The English resentment was made worse not only through James's insistence in remaining King of Scotland, but his insistence in refusing to be king of England; he was king of Britain. In 1604 his first English Parliament denied him that title, and he assumed it by proclamation. This looked like an all-too-arbitrary act by a king already known as an exponent of divine-right theory. Worried MPs produced impassioned papers against the name, on the theme that the ancient and glorious name of England would be forgotten, and foreigners would not know who they were. What the English wanted was to absorb Scotland into the English hegemony; neither the King nor the Scots agreed. In the teeth of intense opposition, the King pressed on with his demand for an incorporating union, which dominated the political scene until 1607.

Or did he? This divine-right King was in fact a man of remarkably flexible political mind, a negotiator of considerable skill. He began with huge demands -- and then scaled them down. What he got was not full union of the two kingdoms, but free trade, naturalisation and the repeal of all hostile laws; and then he began to speak tactfully of England as the more powerful nation. What did not happen in his reign was that Scotland was reduced to provincial status. It was a notable achievement.

James's rule of Scotland as an absentee king was also remarkably successful, Until his death in 1611, George Earl of Dunbar acted as his link-man, a genuinely Anglo-Scottish politician moving between Edinburgh and London. There was no successor to Dunbar. But James kept up a regular and detailed correspondence with his Scottish government; and, to his good luck, all its members other than Dunbar had served him in the 1590s and lived on until the 1620s, so that the problems of absentee kingship were substantially reduced by personal knowledge.

The King had promised to return to Scotland every three years. He returned only once, in 1617. The reason was not neglect or indifference, but the difficulty of persuading the English that such a journey was necessary; in 1617 he managed it, despite his favourite Buckingham and other English courtiers kneeling before him in his bedchamber pleading with him not to go. It was in no small measure his continued and genuine interest in his northern kingdom which was responsible for ensuring that the Union of the Crowns would last.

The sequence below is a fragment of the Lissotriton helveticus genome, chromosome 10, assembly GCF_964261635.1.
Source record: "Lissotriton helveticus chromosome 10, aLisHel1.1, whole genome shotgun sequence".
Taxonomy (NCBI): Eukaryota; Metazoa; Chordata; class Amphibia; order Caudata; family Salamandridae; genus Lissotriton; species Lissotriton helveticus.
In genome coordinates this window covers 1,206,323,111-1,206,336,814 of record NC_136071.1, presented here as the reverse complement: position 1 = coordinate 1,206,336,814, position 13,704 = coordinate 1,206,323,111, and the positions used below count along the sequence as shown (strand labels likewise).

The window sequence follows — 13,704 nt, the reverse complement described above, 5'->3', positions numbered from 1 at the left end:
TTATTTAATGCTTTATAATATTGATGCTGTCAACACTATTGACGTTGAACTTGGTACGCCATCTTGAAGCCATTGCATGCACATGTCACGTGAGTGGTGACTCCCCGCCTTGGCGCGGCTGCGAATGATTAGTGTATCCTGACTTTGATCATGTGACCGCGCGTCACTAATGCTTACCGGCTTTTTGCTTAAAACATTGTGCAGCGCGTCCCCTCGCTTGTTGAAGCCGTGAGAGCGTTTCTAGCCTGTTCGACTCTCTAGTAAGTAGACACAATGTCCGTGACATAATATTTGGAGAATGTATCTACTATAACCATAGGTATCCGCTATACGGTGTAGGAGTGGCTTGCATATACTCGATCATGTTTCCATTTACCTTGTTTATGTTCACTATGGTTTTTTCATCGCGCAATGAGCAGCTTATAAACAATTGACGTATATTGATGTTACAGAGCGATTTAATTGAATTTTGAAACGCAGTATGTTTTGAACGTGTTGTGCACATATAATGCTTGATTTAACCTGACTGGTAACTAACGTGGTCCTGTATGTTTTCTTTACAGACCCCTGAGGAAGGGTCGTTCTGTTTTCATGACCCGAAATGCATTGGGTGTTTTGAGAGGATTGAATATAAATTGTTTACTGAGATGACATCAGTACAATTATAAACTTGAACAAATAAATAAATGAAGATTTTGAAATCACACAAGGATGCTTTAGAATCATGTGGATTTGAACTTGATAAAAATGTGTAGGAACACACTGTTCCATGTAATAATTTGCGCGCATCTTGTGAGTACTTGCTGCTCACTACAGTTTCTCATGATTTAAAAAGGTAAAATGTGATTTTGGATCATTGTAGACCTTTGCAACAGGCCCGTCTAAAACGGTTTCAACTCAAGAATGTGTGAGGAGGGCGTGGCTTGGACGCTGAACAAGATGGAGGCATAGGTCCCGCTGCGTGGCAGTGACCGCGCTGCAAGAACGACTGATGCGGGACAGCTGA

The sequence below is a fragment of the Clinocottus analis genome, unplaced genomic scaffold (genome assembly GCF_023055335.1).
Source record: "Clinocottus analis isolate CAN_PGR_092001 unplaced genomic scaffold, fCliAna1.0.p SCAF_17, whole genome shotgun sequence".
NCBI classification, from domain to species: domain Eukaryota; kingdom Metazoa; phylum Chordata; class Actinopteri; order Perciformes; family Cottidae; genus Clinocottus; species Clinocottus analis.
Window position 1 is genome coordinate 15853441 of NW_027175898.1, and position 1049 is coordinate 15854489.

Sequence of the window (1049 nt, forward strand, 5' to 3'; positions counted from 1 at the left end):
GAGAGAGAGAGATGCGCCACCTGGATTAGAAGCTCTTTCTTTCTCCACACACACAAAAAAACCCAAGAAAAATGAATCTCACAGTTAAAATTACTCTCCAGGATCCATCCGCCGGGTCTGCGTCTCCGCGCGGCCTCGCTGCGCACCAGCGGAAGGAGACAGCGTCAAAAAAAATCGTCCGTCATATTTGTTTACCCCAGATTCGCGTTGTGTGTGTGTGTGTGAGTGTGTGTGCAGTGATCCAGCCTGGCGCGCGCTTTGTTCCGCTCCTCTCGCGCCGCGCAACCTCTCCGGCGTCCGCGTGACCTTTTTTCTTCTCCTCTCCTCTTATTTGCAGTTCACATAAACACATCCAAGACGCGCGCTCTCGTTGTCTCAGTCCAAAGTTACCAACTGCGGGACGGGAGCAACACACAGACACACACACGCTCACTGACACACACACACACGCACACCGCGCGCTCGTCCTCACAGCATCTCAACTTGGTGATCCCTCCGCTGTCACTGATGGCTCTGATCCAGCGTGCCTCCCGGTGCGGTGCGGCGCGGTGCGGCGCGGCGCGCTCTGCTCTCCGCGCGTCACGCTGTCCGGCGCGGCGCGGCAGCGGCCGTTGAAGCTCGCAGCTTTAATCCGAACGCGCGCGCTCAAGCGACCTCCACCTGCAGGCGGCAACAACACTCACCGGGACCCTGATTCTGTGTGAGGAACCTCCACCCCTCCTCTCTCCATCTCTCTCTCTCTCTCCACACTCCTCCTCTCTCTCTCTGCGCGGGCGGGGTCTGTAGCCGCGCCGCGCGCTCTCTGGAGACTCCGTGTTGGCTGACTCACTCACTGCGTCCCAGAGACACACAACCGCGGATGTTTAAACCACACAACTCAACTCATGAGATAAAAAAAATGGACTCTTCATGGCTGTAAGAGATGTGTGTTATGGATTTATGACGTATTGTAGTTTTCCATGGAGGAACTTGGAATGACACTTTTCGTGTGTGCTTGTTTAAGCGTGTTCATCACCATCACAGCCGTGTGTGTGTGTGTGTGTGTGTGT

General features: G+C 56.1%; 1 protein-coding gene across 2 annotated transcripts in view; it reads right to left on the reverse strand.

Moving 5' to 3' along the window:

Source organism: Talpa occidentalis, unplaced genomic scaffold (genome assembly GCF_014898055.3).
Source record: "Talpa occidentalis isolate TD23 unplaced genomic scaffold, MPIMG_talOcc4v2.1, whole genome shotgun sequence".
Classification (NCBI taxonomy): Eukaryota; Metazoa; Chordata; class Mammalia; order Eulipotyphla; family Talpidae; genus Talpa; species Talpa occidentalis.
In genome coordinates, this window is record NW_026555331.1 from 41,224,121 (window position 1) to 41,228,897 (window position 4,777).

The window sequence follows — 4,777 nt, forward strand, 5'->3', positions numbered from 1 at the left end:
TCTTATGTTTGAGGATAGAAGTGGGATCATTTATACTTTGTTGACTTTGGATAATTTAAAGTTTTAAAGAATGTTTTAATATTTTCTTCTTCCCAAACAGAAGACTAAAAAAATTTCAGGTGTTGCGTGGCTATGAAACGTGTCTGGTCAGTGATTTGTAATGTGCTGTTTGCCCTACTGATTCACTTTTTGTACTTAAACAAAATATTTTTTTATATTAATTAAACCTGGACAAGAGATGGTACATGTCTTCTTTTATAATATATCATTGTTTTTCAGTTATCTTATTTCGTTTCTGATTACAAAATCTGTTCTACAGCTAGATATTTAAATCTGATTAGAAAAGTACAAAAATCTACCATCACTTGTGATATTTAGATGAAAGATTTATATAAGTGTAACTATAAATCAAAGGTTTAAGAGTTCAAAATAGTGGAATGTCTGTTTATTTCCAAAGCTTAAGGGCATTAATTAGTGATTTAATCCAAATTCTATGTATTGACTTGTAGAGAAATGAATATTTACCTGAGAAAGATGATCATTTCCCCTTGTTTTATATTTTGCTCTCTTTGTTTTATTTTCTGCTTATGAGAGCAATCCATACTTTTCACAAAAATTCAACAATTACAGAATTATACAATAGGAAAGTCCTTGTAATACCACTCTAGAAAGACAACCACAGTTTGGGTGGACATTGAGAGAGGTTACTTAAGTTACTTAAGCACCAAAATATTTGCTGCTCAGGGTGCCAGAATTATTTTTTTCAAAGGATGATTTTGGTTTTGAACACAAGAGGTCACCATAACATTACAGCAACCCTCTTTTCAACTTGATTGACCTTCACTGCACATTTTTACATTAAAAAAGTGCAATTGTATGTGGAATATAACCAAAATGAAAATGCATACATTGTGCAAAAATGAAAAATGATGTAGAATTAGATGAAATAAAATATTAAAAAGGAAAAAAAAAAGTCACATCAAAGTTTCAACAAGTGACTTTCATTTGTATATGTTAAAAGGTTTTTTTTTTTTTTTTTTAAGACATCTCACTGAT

Anglo-Scottish relations within the new composite kingship of Britain were inevitably strained. In other ways, notably in the church, tensions were reduced after 1603. James had none of Elizabeth's fearful paranoia about Catholics and Puritans. Theological debate, not the imposition of conformity, was what interested him; he was never afraid of differences of religious opinion. He had already written to a horrified Cecil before 1603 that he regarded persecution as the sign of a false church, and that Rome was their mother-church, however 'clogged with many infirmities'. That attitude was the basis of the wholly erroneous idea, put forward by some Catholics from the seventeenth century to the present day, that Cecil staged the Gunpowder Plot of 1605, in order to force James into taking a tougher line with the Catholics. Remarkably, despite the fact that this attempted destruction of the royal family, Parliament and various foreign dignitaries came close to success, James consistently refused to blame the English Catholics as a whole for a plot dreamed up by thirteen fanatics; and the number of Catholics executed in his reign was less than one-sixth of those who died in the last two decades of Elizabeth's. At the other end of the religious spectrum, Puritans had a far easier time under James than under Elizabeth; they were accommodated into his church. The encounter with the English Puritans at the Hampton Court Conference of 1604 showed James that he was dealing with men of a very different complexion from the Melvillians of Scotland. His famous outburst, 'no bishop, no king', had no real relevance to the English situation; it was a sudden explosion, in the heat of debate, which referred back to his Scottish experience. The followers of the Dutch anti-Calvinist theologian Arminius were also accommodated. Arminians as well as Calvinists got bishoprics, for the King's priority was an effective bench of bishops rather than conformity to one theology. Such a casual approach by a confident king, so different from Elizabeth's or Charles I's, had a great deal to be said for it. James himself was a Calvinist; but the structure of the English church was more acceptable to him than the hybrid episcopal-presbyterian polity of the Scottish kirk, with whom he clashed again in 1617 when he tried to introduce what were regarded as Anglican practices that undermined the purity of hardline Scottish Calvinism. Yet James brought from Scotland two ideas which he had shared with his Scottish Puritans: an insistence on a well-educated and well-paid clergy, and a new translation of the Bible. Perhaps the most fitting monument for King James, and the one he himself would have wanted, is the glorious prose of the Authorised Version.